•  
  •  
 

Abstract

The ‘devadasi’ system has been the object of several studies and is quite controversial. Some authors, particularly in the past associated the ‘devadasi’ with power and prestige, other, more lately, with degradation and prostitution. This article firstly explores the origin of ‘devadasi’ practice and its evolution over time as well as its religious and ritual meaning, while attempting to identify the main factors explaining the signification of the ‘devadasi’ system in the past. Secondly it analyses the social status and economic condition of ‘devadasis’ and draws a global view of the reasons why young girls are still today consecrated in rural areas. Our argument is that the sanctions provided by social custom and apparently by religion are strictly combined with economic and social pressures. The social control and hegemonic masculinity of upper caste men is asserted and maintained through defilement and appropriation of lower caste and ‘dalit’ women’s sexuality. The symbolic meaning of the devadasis relies upon the gendering and sexualising of caste relations of domination and subordination. In this logic, this article examines the intersections between gender, caste and violence.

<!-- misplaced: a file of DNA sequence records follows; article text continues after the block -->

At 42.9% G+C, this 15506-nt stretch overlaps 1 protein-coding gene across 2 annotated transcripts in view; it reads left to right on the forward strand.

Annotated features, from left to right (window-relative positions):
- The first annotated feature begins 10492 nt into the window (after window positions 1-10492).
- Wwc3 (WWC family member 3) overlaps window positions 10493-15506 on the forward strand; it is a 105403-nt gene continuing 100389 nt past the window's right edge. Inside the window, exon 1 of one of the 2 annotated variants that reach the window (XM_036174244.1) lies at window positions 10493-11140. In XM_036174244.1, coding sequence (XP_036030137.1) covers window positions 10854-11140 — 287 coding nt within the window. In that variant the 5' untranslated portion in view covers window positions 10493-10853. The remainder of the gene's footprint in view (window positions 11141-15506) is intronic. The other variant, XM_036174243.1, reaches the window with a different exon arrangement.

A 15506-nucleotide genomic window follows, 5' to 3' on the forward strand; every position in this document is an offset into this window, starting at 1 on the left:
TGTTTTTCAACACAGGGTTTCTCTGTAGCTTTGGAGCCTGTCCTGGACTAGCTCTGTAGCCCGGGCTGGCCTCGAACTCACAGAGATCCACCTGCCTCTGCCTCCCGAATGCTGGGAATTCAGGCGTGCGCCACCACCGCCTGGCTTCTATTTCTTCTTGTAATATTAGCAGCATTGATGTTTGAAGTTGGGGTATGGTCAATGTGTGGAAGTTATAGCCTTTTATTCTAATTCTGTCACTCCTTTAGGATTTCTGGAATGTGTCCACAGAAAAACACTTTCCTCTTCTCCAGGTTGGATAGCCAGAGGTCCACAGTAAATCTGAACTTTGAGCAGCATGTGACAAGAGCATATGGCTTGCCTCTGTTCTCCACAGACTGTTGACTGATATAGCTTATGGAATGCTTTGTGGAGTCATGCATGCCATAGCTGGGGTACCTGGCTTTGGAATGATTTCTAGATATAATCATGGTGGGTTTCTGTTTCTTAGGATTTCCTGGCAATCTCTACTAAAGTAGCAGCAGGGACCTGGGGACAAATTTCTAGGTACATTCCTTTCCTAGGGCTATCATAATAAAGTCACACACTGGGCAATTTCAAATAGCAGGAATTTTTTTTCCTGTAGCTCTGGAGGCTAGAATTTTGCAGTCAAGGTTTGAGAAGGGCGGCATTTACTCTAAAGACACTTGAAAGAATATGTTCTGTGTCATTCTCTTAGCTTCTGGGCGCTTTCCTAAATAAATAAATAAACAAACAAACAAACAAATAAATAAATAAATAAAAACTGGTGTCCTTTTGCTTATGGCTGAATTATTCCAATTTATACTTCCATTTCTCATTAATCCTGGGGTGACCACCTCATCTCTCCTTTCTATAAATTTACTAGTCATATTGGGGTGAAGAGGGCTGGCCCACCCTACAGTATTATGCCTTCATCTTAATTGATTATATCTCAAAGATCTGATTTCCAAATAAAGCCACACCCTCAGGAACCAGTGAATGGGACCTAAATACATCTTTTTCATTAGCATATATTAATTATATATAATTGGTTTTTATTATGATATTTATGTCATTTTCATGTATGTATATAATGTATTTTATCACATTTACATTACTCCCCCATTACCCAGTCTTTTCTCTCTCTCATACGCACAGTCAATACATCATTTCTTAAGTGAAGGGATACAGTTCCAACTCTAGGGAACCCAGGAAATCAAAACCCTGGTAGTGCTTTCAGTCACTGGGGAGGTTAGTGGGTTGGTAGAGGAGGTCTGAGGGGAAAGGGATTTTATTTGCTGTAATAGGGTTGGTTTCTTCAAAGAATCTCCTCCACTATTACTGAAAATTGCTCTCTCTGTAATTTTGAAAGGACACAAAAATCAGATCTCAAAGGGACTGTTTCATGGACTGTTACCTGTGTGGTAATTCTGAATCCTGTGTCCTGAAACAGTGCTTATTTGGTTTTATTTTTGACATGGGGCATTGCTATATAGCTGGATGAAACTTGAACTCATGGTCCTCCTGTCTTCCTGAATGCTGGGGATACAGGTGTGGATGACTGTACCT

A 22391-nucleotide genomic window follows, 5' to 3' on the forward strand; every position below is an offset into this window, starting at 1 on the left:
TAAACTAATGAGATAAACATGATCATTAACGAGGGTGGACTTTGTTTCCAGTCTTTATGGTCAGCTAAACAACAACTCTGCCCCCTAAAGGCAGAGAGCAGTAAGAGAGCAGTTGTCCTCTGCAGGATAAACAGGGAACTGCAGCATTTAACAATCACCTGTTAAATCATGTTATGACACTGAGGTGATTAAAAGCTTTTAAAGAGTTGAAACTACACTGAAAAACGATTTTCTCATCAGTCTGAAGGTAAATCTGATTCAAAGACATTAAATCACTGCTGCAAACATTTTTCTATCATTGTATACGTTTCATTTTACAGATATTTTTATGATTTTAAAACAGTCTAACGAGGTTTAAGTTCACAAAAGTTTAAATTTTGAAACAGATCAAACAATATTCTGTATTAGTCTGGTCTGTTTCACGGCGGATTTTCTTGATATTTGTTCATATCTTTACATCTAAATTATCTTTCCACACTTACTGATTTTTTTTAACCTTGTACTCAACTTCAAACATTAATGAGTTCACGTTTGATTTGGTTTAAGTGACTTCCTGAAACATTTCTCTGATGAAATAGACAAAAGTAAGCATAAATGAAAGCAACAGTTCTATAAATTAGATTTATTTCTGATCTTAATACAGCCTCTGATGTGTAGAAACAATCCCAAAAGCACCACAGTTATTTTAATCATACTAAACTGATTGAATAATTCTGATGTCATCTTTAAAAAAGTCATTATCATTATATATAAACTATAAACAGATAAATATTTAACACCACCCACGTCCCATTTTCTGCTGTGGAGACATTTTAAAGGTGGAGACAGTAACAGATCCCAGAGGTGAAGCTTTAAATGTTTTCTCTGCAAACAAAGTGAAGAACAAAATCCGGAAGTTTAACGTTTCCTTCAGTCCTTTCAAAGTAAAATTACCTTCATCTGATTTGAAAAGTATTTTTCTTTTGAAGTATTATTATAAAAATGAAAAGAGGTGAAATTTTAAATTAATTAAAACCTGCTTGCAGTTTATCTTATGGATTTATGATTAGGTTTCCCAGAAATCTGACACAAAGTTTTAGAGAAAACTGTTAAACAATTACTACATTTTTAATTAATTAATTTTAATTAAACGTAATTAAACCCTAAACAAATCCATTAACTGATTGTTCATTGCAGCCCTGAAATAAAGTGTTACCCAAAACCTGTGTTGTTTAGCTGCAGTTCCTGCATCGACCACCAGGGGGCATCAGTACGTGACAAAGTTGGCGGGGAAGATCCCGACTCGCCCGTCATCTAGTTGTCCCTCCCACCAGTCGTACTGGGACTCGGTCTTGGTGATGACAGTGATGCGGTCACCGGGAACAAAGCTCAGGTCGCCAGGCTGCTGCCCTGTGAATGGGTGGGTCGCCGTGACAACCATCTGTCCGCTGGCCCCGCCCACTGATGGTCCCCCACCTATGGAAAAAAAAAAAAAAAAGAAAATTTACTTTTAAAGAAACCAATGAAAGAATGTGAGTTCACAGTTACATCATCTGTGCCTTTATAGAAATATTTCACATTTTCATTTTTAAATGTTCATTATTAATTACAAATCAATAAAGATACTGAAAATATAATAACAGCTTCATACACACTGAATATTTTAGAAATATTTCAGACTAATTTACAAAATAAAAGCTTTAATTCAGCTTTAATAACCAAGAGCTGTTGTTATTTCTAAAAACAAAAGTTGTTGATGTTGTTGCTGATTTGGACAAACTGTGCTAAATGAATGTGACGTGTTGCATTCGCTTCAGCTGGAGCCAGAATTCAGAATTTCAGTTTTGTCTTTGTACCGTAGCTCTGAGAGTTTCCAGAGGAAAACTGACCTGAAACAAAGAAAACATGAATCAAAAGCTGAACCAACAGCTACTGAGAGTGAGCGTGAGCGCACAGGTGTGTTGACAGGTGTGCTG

Note on the Author

Maria Costanza Torri over the last few years has gained experience in rural development policy and women’s studies, with a special emphasis on empowerment of ethnic minorities. Following her studies in Economics at Ancona University (Italy), she completed two years of research at IAMM-CIHEAM in Montpellier (France). Subsequently, she completed a DEA (Diploma of Specialised Studies) in Rural Sociology at Paris1-Pantheon-Sorbonne and a PhD in this scientific area, while working in the above mentioned University as a research Fellow. She is currently associated with the Human Rights Research Centre at the University of Ottawa, Canada and she is a Research Fellow at the Department of Geography (University of Montreal), Canada where she is leading several research projects dealing with empowerment of women and women’s human rights in India, Mexico, Belize, Chile and Vietnam. Her academic experience has been further enriched by carrying out impact studies and assessments in Asia, Africa and Europe for several NGOs, consultant agencies and more recently for the European Commission (EU).

Share

COinS